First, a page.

• "I liked the beginning how she felt nervous and scared, and then she overcame this."
  • "It was intense when their mosque burnt down."
  • "I could relate to having arguments with a friend."
Berkeley librarians worked together to recommend "read-alikes" for students who enjoyed Amina's Voice.
If you liked Amina's Voice for the way Amina found her own voice, you might try:
If you liked Amina's Voice for the way it portrayed a Pakistani family in America, you might try:
In looking for read-alikes, we tried to think of a "hook" to give a student a connection to another book. We also looked for books that would appeal to students at a similar emotional level and reading level. This is not an exact match, but rather a general guide to help us. We also looked for books that many of our libraries have and books that are still in print.

Many thanks to all of the librarians in Berkeley (both at BUSD school libraries and Berkeley Public Library) who are helping us create these read alike lists. Please let us know if you have any other books to add to these suggestions!

If you make a purchase using the Amazon links on this site, a small portion goes to Great Kid Books. Thank you for your support.

©2018 Mary Ann Scheuer, Great Kid Books

Sunday, March 11, 2018

Wrinkle in Time: the movie, the novel & the graphic novel (ages 9-14)

In her Newbery medal-winning classic, A Wrinkle in Time, Madeline L'Engle created Meg Murray, an angsty, angry, passionate, heroic young girl on a quest to save her father and vanquish evil from the universe.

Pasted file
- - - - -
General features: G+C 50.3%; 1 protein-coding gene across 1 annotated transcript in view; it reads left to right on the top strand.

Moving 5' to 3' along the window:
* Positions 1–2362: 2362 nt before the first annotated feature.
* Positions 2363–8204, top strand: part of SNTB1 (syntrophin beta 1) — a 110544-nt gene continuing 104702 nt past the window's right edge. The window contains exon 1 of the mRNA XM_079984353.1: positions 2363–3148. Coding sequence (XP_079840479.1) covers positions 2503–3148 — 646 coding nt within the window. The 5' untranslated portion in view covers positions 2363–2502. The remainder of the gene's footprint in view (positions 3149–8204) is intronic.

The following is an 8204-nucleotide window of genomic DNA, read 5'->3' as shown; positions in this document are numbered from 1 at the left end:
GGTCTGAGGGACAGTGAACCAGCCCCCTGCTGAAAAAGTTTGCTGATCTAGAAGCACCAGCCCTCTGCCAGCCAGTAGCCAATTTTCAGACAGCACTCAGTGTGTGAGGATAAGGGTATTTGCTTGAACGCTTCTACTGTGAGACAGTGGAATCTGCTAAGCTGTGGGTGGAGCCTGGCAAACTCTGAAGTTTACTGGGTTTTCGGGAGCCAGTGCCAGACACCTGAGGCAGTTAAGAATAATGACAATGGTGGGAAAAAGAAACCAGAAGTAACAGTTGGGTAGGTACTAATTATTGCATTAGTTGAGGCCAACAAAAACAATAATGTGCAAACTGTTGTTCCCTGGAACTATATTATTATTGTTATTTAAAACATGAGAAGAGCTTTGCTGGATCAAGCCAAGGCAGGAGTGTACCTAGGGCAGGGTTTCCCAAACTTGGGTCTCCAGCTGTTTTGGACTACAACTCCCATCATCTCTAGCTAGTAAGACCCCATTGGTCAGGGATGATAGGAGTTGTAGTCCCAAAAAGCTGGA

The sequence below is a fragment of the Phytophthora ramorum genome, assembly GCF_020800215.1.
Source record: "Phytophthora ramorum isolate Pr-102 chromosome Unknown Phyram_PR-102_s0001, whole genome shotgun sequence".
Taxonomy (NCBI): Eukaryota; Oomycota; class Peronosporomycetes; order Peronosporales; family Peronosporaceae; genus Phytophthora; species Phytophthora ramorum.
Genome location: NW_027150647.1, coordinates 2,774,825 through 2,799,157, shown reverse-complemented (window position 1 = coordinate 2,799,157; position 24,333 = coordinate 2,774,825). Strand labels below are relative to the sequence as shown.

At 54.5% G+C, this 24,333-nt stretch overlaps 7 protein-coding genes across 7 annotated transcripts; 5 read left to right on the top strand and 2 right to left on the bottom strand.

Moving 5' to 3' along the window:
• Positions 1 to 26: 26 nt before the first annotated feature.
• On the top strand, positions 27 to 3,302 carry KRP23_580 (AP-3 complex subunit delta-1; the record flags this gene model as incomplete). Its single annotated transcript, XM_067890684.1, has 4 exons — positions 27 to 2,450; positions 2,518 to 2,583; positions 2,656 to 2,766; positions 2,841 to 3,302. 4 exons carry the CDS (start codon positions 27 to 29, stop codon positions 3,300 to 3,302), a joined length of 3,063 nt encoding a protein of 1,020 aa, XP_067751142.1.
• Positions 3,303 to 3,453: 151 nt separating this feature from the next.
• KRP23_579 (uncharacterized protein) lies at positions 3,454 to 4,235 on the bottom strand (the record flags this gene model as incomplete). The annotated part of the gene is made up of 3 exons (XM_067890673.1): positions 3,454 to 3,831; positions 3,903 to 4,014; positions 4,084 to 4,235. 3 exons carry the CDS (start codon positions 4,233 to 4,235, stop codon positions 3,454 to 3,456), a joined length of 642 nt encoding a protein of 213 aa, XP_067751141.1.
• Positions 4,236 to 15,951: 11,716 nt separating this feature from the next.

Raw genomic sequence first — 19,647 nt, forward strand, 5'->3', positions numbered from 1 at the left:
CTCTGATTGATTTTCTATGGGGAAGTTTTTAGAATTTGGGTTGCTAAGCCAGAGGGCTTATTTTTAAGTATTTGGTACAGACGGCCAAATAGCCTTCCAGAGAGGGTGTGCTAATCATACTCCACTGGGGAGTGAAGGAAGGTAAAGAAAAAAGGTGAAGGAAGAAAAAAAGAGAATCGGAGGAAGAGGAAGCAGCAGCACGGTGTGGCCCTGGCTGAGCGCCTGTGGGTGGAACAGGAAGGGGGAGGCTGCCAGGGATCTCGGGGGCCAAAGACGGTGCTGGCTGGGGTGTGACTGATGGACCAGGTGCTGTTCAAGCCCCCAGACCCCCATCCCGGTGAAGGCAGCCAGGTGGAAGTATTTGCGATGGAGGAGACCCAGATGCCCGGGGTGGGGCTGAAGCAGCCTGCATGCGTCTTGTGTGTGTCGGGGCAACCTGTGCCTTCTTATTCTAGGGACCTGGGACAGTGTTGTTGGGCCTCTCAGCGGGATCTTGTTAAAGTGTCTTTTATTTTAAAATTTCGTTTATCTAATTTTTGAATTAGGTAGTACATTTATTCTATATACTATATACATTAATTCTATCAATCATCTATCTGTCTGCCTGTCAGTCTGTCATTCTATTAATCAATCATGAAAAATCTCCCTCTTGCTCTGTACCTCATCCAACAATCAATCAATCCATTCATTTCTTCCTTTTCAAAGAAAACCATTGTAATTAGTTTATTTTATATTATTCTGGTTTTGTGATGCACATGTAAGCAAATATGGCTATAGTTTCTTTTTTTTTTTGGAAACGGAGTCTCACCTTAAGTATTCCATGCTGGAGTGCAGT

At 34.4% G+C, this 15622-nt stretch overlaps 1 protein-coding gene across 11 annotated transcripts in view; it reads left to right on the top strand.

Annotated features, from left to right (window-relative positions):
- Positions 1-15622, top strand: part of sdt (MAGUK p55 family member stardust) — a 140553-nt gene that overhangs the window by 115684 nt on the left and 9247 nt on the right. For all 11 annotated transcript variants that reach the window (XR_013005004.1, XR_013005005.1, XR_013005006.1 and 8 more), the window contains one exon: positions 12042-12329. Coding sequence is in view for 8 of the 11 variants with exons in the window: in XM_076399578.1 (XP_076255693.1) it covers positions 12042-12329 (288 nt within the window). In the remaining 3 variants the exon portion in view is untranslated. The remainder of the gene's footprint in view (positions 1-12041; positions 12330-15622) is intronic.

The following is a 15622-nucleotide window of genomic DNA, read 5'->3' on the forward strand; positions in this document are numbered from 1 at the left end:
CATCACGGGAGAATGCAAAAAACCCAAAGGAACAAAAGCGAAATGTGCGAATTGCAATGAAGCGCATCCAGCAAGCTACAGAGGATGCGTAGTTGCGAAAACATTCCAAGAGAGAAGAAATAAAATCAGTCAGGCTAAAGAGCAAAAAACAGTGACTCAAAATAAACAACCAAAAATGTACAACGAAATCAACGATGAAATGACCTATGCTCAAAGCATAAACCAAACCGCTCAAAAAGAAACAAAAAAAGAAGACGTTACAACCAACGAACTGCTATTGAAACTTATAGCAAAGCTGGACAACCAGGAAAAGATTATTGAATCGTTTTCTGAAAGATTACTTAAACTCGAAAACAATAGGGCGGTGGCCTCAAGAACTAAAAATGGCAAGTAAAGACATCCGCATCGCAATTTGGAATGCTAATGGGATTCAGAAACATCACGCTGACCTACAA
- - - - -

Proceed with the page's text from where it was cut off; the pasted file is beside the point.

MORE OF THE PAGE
Does Ava DuVernay's film adaptation capture the story and L'Engle's characters? Most certainly yes. I can also certainly say that the movie is best seen alongside reading both the original novel and the recent graphic novel adaptation. Yes, see this movie AND read the book.

A Wrinkle in Time is a visual splendor. DuVernay catapults us into the fantastical otherworlds of Uriel, Ixchel and Camazotz. Even more than that, she gives us a Meg we can easily identify with, a young teen struggling with bullying at school, a missing father and a world that doesn't seem to recognize her gifts. As A.O. Scott wrote in The New York Times,
"It is the first $100 million movie directed by an African-American woman, and the diversity of its cast is both a welcome innovation and the declaration of a new norm."
I especially appreciate the way Meg is an introverted, brainy heroine who struggles to control her emotions. I am grateful for the additional layers that DuVernay added with Meg's biracial identity. She is a young teen many girls today can relate to.